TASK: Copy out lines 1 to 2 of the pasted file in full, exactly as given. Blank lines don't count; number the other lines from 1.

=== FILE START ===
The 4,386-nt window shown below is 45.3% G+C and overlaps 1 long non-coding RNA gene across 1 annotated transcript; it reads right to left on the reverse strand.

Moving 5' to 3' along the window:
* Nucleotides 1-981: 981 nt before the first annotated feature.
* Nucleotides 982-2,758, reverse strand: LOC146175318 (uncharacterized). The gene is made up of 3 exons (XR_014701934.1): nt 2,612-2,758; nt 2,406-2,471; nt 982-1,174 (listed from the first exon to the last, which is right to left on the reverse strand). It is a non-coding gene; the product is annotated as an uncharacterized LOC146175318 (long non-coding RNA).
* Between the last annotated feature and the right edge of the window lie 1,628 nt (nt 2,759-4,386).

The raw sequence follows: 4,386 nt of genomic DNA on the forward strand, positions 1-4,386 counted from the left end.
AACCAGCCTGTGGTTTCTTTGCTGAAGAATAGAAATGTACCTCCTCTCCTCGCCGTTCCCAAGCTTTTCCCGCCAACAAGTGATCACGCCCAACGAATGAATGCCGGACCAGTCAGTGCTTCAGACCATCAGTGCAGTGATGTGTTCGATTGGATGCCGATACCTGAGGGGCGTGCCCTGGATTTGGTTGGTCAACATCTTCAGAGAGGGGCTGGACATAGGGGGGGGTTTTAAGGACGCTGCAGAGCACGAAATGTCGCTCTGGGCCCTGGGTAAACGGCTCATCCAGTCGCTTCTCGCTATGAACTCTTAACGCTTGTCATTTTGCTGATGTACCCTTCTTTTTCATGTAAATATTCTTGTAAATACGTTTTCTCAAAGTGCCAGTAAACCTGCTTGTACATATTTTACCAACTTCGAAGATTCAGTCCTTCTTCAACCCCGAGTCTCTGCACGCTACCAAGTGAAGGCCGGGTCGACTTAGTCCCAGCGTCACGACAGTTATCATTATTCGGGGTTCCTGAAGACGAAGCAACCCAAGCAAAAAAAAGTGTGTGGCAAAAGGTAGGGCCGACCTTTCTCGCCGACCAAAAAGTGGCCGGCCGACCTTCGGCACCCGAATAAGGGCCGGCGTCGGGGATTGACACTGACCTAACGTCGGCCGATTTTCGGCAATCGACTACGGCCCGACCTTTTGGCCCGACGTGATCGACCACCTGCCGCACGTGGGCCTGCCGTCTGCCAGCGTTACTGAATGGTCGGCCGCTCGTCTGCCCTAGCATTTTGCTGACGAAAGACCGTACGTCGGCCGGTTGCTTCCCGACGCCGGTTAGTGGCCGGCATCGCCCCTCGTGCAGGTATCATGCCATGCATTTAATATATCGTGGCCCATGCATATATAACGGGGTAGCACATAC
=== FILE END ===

The 4,386-nt window shown below is 45.3% G+C and overlaps 1 long non-coding RNA gene across 1 annotated transcript; it reads right to left on the reverse strand.

Moving 5' to 3' along the window: